By Cozetta Jones
A.S.E.A. Communications Director
University of Arkansas for Medical Sciences (UAMS) Chancellor, Dr. Dan Rahn, addressed the Arkansas State Chamber of Commerce today by first acknowledging that our current healthcare system is on an “unsustaining track.”
Rahn provided the group with a snap shot of the current healthcare situation in the U.S. and our state. He pointed out that currently the country spends approximately $2.6 trillion on healthcare. He stated that, according the Arkansas Center for Health Improvement, 25 percent of working-aged Arkansans are uninsured and that at last year UAMS had more than $200 million in uncompensated care or charges. “These charges represent individuals who can’t afford to pay and individuals who have the capability but haven’t paid their medical bills,” he said.
In light of Medicaid Expansion in Arkansas, fraud was a major issue among the group who stressed the need for a possible co-pay requirement for Medicaid recipients and more screenings of applicants. “I have a problem with someone coming to the ER that doesn’t have insurance but has a Coach purse”, said one of the members. Another option given by the group was random drug testing. Rahn said, “If we do it for Medicaid we must do it for all government assistance programs.” He continued by acknowledging that socioeconomic factors must be addressed such as education and access to resources.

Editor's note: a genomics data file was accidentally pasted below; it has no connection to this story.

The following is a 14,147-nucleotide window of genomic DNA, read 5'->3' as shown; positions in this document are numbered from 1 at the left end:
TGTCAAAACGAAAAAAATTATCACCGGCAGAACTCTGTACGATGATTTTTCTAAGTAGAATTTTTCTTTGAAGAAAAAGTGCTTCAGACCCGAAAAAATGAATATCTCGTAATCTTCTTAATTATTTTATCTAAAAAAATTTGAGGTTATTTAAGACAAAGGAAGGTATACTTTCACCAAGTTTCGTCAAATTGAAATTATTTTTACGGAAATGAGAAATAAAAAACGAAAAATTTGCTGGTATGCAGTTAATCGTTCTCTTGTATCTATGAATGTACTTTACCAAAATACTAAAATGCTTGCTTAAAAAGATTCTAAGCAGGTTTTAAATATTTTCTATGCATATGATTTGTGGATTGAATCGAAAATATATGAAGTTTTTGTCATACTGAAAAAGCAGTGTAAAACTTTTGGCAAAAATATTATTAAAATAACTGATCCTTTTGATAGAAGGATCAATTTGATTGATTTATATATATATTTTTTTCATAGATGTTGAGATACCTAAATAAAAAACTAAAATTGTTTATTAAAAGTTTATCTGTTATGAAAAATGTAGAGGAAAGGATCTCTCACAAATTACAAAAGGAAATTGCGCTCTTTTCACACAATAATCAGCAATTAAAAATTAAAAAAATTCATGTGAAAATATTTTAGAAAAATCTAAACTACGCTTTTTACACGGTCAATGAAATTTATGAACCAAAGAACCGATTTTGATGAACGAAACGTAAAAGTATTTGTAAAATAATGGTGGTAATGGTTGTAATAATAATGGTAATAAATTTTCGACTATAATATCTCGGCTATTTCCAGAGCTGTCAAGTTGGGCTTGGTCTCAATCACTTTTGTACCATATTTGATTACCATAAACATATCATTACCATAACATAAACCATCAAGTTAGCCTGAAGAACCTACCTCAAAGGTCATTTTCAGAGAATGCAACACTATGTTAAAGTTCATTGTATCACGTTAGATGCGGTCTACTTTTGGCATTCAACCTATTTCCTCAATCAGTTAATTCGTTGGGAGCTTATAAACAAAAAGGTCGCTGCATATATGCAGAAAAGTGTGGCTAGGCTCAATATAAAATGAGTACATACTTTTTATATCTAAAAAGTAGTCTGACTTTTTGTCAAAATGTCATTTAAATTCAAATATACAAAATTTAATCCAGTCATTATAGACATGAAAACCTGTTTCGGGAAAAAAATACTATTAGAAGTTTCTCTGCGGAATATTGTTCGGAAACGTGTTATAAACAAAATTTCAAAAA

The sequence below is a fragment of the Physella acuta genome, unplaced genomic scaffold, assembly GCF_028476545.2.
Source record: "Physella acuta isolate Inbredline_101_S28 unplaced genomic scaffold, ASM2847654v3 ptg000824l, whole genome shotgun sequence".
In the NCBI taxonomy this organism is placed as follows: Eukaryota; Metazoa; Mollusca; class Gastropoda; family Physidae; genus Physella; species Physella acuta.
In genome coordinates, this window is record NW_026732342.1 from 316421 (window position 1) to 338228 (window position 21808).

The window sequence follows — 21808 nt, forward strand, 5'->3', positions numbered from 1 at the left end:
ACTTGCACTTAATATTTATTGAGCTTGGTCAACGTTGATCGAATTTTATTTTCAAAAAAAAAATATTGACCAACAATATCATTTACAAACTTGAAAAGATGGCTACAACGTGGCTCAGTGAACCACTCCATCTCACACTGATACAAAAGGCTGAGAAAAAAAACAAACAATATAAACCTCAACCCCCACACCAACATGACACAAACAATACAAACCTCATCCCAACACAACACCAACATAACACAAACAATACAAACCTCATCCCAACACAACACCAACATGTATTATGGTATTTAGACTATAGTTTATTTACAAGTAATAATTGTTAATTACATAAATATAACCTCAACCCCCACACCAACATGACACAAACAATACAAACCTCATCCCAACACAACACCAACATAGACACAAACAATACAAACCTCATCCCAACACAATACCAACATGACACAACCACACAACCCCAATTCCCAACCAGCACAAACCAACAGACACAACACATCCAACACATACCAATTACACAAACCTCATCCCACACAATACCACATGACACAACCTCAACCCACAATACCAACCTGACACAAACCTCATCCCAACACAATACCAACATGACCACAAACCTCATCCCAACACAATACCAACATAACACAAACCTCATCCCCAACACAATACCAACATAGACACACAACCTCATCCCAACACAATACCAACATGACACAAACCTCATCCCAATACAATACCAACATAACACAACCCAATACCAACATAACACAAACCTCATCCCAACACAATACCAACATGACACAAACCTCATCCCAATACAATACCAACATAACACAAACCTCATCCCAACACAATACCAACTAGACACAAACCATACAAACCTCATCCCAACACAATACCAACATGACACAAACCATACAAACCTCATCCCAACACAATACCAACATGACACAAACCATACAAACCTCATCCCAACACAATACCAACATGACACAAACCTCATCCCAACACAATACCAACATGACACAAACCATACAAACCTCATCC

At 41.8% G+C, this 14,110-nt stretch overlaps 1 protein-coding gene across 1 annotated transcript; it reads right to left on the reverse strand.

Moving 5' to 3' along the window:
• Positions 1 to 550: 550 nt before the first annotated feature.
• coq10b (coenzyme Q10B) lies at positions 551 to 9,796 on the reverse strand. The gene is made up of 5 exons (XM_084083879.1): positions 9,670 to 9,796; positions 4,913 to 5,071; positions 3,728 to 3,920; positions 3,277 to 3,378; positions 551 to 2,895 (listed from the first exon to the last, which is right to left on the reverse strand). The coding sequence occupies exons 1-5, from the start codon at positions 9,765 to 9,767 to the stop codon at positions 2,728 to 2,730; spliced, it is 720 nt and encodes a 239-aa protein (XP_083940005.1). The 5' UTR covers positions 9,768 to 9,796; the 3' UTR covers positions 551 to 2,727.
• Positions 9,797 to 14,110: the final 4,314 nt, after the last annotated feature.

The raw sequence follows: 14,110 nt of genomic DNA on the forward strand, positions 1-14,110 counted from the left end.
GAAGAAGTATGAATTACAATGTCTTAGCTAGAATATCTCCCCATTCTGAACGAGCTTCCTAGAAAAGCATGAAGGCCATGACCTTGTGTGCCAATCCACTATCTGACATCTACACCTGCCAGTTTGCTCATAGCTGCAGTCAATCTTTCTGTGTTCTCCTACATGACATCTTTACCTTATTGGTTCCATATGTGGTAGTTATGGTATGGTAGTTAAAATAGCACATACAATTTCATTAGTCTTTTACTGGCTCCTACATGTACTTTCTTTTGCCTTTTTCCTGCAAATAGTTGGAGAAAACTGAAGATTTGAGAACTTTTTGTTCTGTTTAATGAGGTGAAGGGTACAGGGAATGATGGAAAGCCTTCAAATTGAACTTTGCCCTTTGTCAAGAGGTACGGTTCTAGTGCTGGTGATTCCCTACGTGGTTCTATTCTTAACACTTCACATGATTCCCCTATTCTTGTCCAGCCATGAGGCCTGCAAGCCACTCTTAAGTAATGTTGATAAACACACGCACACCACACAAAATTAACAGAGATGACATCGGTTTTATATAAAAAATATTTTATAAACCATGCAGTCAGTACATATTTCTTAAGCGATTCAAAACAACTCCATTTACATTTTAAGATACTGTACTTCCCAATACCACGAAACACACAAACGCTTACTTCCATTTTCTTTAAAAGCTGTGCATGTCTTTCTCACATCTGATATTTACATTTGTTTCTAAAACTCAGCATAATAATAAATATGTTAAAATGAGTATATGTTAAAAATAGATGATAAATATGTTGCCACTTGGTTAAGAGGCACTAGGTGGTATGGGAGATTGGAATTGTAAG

Rahn, who oversees an institution with a $3.92 billion impact on the state, said that our current system design is to blame for most of the insufficiencies. He cited a recent study released by the Institute of Medicine, titled Best Care at a Lower Cost: The Path to Continuously Learning Health Care in America, which gave the following 10 recommendations that could lead to a better health system:
- Improved the digital infrastructure
- Improve data utility
- More clinical decision support
- Encourage patient-centered care
- Utilize community links
- Care continuity
- Optimized operations
- Financial incentives
- Performance transparency
- Broad leadership
In Arkansas the goal is to achieve the “triple aim” that means to improve the patient experience, improve the health of populations and lower healthcare cost. He also mentioned Arkansas’s four-pronged approach to health care improvement in the state that includes the health information exchange, the health insurance exchange, payment reform and increased workforce.
In order for Medicaid to work Rahn said, “We all have to be under the umbrella.” This includes healthcare providers, insurance providers, higher education, k-12 education, legislators, consumers—and their families.